The order under review is Affirmed.



Because Pop entered deportation proceedings prior to April 1, 1997, we apply statutory immigration law as it stood prior to passage of the Illegal Immigration Reform and Immigrant Responsibility Act of 1996. See Bradvica v. INS, 128 F.3d 1009, 1011 n.1 (7th Cir. 1997).


The standard for withholding deportation is more strict, requiring a "clear probability" that persecution will occur upon the applicant's return. 8 U.S.C. &#167 1253(h)(1). Accordingly, if Pop cannot meet the asylum standard, she cannot meet the standard for withholding deportation. Iliev v. INS, 127 F.3d 638, 641 (7th Cir. 1997).


Bucur applied the (double) standard found in 8 C.F.R. &#167 208.13(b)(1)(ii), which states that an applicant who cannot rely on a fear of future persecution must show a severe form of past persecution to qualify as a refugee. The applicant in Bucur did not challenge the regulation itself, 109 F.3d at 405, nor does Pop.


See br. of pet'r at 28 ("Rodica's claim is not that she is prevented from practicing her religion, but that she faces continuous punishment for her past disobedience due to her religious beliefs . . . ."); id. at 35 ("Even if Rodica is free to practice her religion, she is not free from the past persecution she suffered as a child because of it.").


Even if the claim had been credible, Judge Fujimoto also found that it did not rise to the level of persecution. Because we affirm on other grounds, we need not consider whether the acts alleged constitute persecution.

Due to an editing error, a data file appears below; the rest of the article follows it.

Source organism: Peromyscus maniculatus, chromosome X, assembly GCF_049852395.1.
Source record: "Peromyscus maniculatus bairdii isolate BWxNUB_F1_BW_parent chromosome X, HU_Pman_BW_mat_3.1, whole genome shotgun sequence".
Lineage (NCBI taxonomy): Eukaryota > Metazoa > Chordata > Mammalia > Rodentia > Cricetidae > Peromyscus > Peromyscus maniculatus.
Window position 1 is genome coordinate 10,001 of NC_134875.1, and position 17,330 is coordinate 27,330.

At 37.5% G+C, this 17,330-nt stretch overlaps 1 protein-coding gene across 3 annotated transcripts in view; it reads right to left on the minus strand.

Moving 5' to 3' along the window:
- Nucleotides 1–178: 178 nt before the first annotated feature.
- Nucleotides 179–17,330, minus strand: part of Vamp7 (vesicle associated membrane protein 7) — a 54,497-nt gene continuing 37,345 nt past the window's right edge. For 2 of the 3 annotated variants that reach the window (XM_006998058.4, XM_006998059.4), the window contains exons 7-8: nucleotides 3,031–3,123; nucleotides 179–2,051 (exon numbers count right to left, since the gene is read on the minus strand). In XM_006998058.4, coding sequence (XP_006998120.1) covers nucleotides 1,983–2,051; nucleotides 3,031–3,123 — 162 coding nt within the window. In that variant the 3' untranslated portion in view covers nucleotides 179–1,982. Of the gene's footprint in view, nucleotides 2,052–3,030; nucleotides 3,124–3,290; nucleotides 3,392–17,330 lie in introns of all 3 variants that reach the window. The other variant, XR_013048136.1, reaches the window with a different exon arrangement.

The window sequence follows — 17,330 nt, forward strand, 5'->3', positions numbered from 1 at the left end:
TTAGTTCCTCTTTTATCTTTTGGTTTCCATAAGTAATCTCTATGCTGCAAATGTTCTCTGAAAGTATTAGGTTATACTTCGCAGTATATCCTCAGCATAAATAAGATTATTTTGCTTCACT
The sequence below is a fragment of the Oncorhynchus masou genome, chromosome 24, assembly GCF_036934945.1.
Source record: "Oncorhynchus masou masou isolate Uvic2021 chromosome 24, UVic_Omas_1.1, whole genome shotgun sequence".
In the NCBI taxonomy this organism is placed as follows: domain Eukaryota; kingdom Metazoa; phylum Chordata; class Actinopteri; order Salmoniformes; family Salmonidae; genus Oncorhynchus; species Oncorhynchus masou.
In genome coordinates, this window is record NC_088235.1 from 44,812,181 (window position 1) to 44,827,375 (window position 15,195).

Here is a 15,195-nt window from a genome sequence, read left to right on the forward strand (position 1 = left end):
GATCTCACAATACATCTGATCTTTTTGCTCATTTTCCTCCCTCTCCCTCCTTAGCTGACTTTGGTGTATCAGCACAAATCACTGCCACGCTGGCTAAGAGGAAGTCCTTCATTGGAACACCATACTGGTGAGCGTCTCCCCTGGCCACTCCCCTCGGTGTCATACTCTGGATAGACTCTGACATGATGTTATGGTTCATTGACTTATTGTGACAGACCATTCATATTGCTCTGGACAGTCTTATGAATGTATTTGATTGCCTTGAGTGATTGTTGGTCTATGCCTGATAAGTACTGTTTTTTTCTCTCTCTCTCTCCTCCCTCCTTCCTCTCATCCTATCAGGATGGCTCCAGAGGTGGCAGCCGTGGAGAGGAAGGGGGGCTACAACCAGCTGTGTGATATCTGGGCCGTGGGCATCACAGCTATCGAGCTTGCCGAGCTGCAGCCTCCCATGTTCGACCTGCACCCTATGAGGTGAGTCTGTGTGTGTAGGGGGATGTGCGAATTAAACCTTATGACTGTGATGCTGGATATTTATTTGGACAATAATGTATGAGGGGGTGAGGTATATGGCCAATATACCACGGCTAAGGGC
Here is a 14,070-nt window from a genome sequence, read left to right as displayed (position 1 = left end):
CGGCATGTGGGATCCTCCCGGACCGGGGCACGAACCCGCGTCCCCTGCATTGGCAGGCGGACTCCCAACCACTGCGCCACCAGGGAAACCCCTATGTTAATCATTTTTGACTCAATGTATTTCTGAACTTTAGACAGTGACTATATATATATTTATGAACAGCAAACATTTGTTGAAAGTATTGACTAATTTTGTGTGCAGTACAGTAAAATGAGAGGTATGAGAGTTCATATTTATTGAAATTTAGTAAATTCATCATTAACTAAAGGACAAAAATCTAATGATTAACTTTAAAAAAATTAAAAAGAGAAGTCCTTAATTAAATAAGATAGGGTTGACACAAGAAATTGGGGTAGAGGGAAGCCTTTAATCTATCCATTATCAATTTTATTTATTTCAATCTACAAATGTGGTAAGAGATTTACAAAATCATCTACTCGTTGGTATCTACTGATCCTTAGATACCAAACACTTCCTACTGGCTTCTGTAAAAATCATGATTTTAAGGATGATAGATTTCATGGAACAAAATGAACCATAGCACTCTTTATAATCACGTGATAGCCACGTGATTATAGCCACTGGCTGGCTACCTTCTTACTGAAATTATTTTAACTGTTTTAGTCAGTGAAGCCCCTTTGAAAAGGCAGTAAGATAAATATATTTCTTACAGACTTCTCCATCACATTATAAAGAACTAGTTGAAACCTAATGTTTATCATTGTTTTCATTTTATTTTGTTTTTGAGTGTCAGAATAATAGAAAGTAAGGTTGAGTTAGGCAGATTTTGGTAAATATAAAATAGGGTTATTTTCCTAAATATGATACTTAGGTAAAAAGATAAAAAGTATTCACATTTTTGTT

The applications include the present one and one that Pop previously had completed. The present application is included in the record but the latter one is not. Nonetheless, Pop admitted that she did not list these incidents in the latter application.


Pop claims that Judge Fujimoto overemphasized the importance of this inconsistency because he had an overly rosy view of change in the years immediately following the revolution. She claims that he erred by relying on the State Department's optimistic report on Romania. It is unclear whether Judge Fujimoto relied on this report specifically when weighing this inconsistency. His determination was based, at least in part, on the simple fact that Pop testified incorrectly as to when she graduated from eighth grade. To the extent that Judge Fujimoto did rely on the re- port, he was entitled to do so. Kaczmarczyk v. INS, 933 F.2d 588, 594 (7th Cir. 1991) (holding that it was not error for the BIA to take notice of changed conditions in a country and to base its findings on State Department advisory opinions, to which "we give considerable weight").